Admit it or not:
It is a matter of fact that all of us get confused with how to use e.g. or i.e.
Sometimes people do not know at all the difference. Then there are those who confuse e.g. with i.e. or vice versa.
As a matter of fact, both of them are very close to each other and in certain situations they might even be interchangeable, but there is a clear line of distinction.
The good part is that unlike many other this vs. that, these two are not very difficult to understand.
There is a clear concept behind each of them and in this blog post I am going to show you how to differ one from another. In this blog post you will see why e.g. is not the same as i.e.
Here is everything that you need to know about e.g. and i.e.
- Latin Abbreviations
If you try and still cannot make sense of e.g. and i.e. (you cannot tell what they are short of) this is not your fault.
The Victorian age English is largely based on Latin rules of grammar and Latin abbreviations.
E.g. stands for ‘example gratia’ and i.e. means ‘id est’.
I understand that you cannot make crap out of it. It is because these are Latin words and not the English words.
English is a language that is largely based on Latin. However, here are the meanings of these two terms.
Example Gratia – This means ‘for example’. In order to remember which one means what, you just have to remember that the ‘e’ in e.g. represents ‘example’. This will help you quickly get to the conclusion that e.g. is = to ‘for example’.
Id Est – This means ‘in other words’. If you want to make it easy to remember this one just tattoo on your mind that ‘i’ in i.e. represents ‘in (other words)’, and this will make you recall the whole phrase and its usage.
- How to Use Comma with I.e. and E.g.
Before we jump to the examples of who you should use these Latin abbreviations, it is better to have a look at how you should use both irrespective of the difference.
A major difference between scholars is in terms of comma.
In Chicago style, Blue Book style and as per many guides such as The Columbia Guide to Standard American English, one must add comma after the use of e.g. or i.e.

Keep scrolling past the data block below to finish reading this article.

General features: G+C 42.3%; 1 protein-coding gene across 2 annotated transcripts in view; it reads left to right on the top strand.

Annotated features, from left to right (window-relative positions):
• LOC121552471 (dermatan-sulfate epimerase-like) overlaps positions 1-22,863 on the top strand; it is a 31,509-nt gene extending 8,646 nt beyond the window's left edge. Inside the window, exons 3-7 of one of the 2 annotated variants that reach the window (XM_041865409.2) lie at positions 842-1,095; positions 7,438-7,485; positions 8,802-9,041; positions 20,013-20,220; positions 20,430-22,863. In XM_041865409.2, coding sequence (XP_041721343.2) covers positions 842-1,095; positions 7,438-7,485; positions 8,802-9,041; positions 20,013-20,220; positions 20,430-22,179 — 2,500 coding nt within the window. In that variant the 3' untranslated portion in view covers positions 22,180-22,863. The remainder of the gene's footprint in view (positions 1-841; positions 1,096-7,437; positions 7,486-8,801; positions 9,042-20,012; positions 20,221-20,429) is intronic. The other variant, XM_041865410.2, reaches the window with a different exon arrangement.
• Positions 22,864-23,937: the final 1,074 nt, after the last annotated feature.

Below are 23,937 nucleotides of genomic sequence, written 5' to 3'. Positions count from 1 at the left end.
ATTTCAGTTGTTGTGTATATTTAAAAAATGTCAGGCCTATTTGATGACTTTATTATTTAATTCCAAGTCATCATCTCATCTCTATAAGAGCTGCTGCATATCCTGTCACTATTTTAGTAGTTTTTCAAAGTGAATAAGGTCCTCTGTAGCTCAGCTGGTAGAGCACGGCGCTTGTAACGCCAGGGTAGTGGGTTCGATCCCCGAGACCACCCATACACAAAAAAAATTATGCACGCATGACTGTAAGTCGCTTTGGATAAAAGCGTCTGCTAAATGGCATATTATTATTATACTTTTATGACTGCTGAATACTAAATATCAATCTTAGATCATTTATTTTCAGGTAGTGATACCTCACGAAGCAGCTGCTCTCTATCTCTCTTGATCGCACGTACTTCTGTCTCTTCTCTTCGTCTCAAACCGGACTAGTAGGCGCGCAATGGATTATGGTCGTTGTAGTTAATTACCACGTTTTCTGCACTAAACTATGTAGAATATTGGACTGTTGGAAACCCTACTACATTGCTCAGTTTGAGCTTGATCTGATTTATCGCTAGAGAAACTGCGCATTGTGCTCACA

Fowler’s Modern English Usage disagrees and makes its case against the use of comma after i.e. Yet, it is indifferent to the use of comma after e.g.
It is safe to assume that as long as your piece of writing is not academic and as long as you prefer descriptive (conversational) grammar to the prescriptive Latin (bookish) grammar, you can always skip comma after i.e. and even after e.g.
In case of academic writing, you better go with the majority’s opinion (and use comma after both).
As a second thought, since these abbreviations are Latin, you might prefer to use them in Latin way and put a comma after both: e.g. and i.e.
- How to Use I.e. and E.g.
Here are the most awaited examples of how you should use e.g. and i.e. with 100% confidence.
E.g. means ‘for example’. Here are some examples of how you should use e.g.
- When you come to our city make sure to visit some of the best restaurants, e.g. Bamonte’s, Los Tacos No. 1 and Shuko etc.
- There are many grammar and language checking tools on the internet, but only few are worth trying, e.g. Grammarly, WhiteSmoke and ProWritingAid etc.
- Natalie loves to watch Hollywood movies; I’ve watched many epic classics at her home, e.g. The Shawshank Redemption, As Good as It Gets and Godfather.
I.e. means ‘in other words’. Here are some examples of how you should use i.e.
- When I’m done with my rough and tiring working routine, I love to have my favorite beverage, i.e. tea.
- His boss told her that he could not afford to pay her the same salary and wanted her to rethink the contract, i.e. lesser salary from new fiscal year.
- Hey, how are you? Still working? Ok, tell me when you get off and we will go to our favorite place i.e. Rushmore Lake.
- Difference Between E.g. and I.e.
The difference between e.g. and i.e. is not only in terms of meaning; the difference is bigger than you can grasp.
E.g. means ‘for example’, so when you use this Latin abbreviation you actually go for something that is an example of what you were trying to explain.
In most of the cases you use more than one word. For example, consider the sentences that I’ve lined up to explain how to use e.g.
All of them end on two to three examples.
Let us consider i.e. Whenever we use it, it is used mostly for one word. I like dry fruits i.e. walnut.
You can use two words as well, but the point that I am trying to make is that the focus of e.g. is broad and that of i.e. is narrow.
When you use i.e. you are referring to something that you exactly want or going to do or talking about, but in case of e.g. the scope is bigger. You can talk about more than one options.
- Word of Caution
Although we have discussed the point of putting a comma in the end or not to, it is important to let you know a few important points that will help you deal with these abbreviations:
- Yes, these abbreviations are from Latin language and they were incorporated into English, but never Italicize
- Since they are abbreviations, you should always use a period (.) after each alphabet.
- American spelling checker software would always warn you to not use a comma after each of them, but remember, as I have explained earlier, if you are writing a research paper or any academic document, you must put the comma because this is what most of the academic referencing style guides suggest.
So folks this is it about e.g. and i.e.
I bet that for a second you would still confuse one with another, whenever you would read or hear this from someone, but the ‘e’ and ‘i’ hint will help you to immediately understand how they are used.